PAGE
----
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MEdia Clips

CU Anschutz In The News


ABC News

Some Hospitals are Ditching Lead Aprons During X-Rays

ABC News
Publish DateJanuary 16, 2020

New thinking among radiologists and medical physicists is upending the decades-old practice of shielding patients from radiation.“There’s this big psychological component, not only with patients but with staff,” said Rebecca Marsh, a medical physicist at the University of Colorado Anschutz Medical Campus in Aurora, Colorado, who spoke about shielding at a December forum here at the annual meeting of the Radiological Society of North America. “How do you approach something that is so deeply ingrained in the minds of the health care community and the minds of patients?”

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CPR

Most Health Care Workers In Colorado Are Required To Get Flu Shots, But Are They?

CPR
Publish DateJanuary 16, 2020

Colorado became one of the early states to begin pushing for rules requiring health care workers get flu vaccines. And in general, the rules have been a success, according to Dr. Matt Wynia, the Director of the Center for Bioethics and Humanities the University of Colorado’s Anschutz Medical Campus and an early supporter of the state regulations. “They found it to be extremely successful when you just tell people, 'Look you gotta do this,' then people do it,” Wynia said.

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WebMD

Opioid Use By Teens a Red Flag for Other Dangers

WebMD
Publish DateJanuary 10, 2020

Teenagers who've experimented with opioid painkillers are likely to be taking other health risks, a new study finds. It's important for doctors and parents to know these behaviors commonly go hand-in-hand, said lead researcher Dr. Devika Bhatia at the University of Colorado School of Medicine. So when teenage patients display other serious risk-taking, doctors might ask them whether they've ever abused opioids, according to Bhatia.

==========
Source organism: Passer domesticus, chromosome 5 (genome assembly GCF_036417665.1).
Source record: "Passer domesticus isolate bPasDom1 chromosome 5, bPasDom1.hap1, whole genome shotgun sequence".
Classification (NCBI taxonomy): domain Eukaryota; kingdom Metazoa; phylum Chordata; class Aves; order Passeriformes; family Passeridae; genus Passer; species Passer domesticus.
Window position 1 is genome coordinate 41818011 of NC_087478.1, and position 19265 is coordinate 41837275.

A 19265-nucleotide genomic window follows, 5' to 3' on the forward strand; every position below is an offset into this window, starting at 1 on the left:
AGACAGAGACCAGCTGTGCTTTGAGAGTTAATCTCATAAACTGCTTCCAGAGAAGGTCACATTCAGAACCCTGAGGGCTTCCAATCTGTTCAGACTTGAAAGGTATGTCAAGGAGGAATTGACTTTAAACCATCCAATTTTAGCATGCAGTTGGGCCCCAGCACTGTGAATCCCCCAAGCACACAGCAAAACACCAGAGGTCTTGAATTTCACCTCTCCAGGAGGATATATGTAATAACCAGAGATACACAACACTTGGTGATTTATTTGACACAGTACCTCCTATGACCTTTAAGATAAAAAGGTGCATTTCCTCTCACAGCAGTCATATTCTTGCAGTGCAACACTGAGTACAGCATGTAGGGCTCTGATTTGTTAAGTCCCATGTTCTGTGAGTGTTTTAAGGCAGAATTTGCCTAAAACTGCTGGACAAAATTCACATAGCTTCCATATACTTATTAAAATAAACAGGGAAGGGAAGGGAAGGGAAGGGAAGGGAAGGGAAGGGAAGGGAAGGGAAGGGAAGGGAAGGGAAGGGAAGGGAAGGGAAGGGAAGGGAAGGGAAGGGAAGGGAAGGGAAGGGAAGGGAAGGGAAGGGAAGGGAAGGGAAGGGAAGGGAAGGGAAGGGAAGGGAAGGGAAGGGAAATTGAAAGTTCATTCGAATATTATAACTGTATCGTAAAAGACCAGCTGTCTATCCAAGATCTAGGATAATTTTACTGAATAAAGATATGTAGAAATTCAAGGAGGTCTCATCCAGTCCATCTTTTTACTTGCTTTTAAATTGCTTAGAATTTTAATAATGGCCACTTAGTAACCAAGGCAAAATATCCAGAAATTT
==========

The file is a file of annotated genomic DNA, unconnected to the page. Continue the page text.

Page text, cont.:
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Science News

Healthy Babies Exposed to Zika in the Womb May Suffer Developmental Delays

Science News
Publish DateJanuary 10, 2020

Babies from Colombia who were born healthy after being exposed to the Zika virus in the womb showed signs of neurodevelopmental delays by 18 months of age, a small study finds. Because there was variability between individuals, “looking at a population enables one to see overall trends,” says neurologist Ken Tyler of the University of Colorado School of Medicine in Aurora, who was not involved in the research. 

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USA Today

Trump's 'Remain in Mexico' policy is traumatizing kids. Bring asylum-seekers here to heal

USA Today
Publish DateJanuary 10, 2020

Opinion column by Steven Berkowitz, professor of psychiatry and the director of the Stress, Trauma, Adversity Research and Treatment Center at the CU School of Medicine, and co-author: “As these children and parents arrive at our doorstep seeking asylum, as is their legal right, it is wrong for this administration to knowingly place them in dangerous environments when safe alternatives exist and their presence in the United States has no negative impact on our society. It is our duty to protect them.”

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Health Day

Pot Use Appears to Change Structure of Your Heart: Study

Health Day
Publish DateJanuary 03, 2020

It could be the smoke that’s being inhaled that places strain on the heart, or it could be THC, the chemical in pot that gets you high, said Larry Allen, a professor of cardiology at the CU School of Medicine. THC has been shown to increase heart rate and blood pressure, cause blood to clot more easily, and affect the inner lining of blood vessels, he said. “We have some basic laboratory data that suggests there may be adverse health effects of THC,” Allen said.

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CPR

Congress Is About To Give $25 Million To Research Gun Violence. Not Everyone Is Happy About It

CPR
Publish DateJanuary 03, 2020

Dr. Emmy Betz is a professor at the CU Anschutz Medical Campus. She recently worked with gun shop owners, firearms trainers and public health researchers to create a resource for safe gun storage. She said the new money is significant because it’s the first time in a long time funds have been dedicated to this kind of research. “People are dying and people are being hurt and we need science to figure out how to stop it,” Betz said. “And that's not about gun control. That's about saving people's lives.”

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News Week

Ancient Egypt's Mythical Female Doctor Merit Ptah Helped 'Open Medicine and Stem to Women'

News Week
Publish DateDecember 18, 2019

Jakub Kwiecinski, a medical historian at the University of Colorado, turned a detective eye on Merit Ptah to trace her backstory and find out where the myth came from. Writing in the Journal of the History of Medicine and Allied Sciences, Kwiecinski concludes Merit Ptah is a case of mistaken identity but while she might not be real in the historic sense, the myth helped "open medicine and STEM to women."

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